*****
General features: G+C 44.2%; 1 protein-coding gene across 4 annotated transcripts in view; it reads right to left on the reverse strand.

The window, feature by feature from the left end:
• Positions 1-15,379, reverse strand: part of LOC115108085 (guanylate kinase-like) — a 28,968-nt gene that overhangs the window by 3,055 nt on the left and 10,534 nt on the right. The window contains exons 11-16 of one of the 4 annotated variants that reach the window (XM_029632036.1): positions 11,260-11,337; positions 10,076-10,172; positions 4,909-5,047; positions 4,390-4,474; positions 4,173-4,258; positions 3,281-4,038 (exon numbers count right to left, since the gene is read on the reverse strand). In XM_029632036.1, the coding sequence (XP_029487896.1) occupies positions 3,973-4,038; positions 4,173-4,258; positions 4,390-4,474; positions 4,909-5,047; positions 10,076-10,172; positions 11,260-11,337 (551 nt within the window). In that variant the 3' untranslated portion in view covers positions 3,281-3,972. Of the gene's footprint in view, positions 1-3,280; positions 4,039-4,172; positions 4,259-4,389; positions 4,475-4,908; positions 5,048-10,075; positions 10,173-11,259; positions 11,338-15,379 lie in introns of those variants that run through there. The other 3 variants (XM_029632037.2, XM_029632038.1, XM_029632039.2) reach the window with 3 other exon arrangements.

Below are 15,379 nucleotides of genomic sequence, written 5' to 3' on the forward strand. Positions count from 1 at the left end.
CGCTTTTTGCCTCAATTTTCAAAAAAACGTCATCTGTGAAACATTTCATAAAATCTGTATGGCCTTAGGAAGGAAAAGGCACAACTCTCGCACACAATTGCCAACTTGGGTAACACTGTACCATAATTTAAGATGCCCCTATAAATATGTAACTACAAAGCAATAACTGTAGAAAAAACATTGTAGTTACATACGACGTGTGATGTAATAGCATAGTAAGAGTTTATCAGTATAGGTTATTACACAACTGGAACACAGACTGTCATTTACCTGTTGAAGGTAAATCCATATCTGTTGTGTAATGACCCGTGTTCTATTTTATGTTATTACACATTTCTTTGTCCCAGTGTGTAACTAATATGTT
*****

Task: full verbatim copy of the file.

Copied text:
General features: G+C 44.2%; 1 protein-coding gene across 4 annotated transcripts in view; it reads right to left on the reverse strand.

The window, feature by feature from the left end:
• Positions 1-15,379, reverse strand: part of LOC115108085 (guanylate kinase-like) — a 28,968-nt gene that overhangs the window by 3,055 nt on the left and 10,534 nt on the right. The window contains exons 11-16 of one of the 4 annotated variants that reach the window (XM_029632036.1): positions 11,260-11,337; positions 10,076-10,172; positions 4,909-5,047; positions 4,390-4,474; positions 4,173-4,258; positions 3,281-4,038 (exon numbers count right to left, since the gene is read on the reverse strand). In XM_029632036.1, the coding sequence (XP_029487896.1) occupies positions 3,973-4,038; positions 4,173-4,258; positions 4,390-4,474; positions 4,909-5,047; positions 10,076-10,172; positions 11,260-11,337 (551 nt within the window). In that variant the 3' untranslated portion in view covers positions 3,281-3,972. Of the gene's footprint in view, positions 1-3,280; positions 4,039-4,172; positions 4,259-4,389; positions 4,475-4,908; positions 5,048-10,075; positions 10,173-11,259; positions 11,338-15,379 lie in introns of those variants that run through there. The other 3 variants (XM_029632037.2, XM_029632038.1, XM_029632039.2) reach the window with 3 other exon arrangements.

Below are 15,379 nucleotides of genomic sequence, written 5' to 3' on the forward strand. Positions count from 1 at the left end.
CGCTTTTTGCCTCAATTTTCAAAAAAACGTCATCTGTGAAACATTTCATAAAATCTGTATGGCCTTAGGAAGGAAAAGGCACAACTCTCGCACACAATTGCCAACTTGGGTAACACTGTACCATAATTTAAGATGCCCCTATAAATATGTAACTACAAAGCAATAACTGTAGAAAAAACATTGTAGTTACATACGACGTGTGATGTAATAGCATAGTAAGAGTTTATCAGTATAGGTTATTACACAACTGGAACACAGACTGTCATTTACCTGTTGAAGGTAAATCCATATCTGTTGTGTAATGACCCGTGTTCTATTTTATGTTATTACACATTTCTTTGTCCCAGTGTGTAACTAATATGTT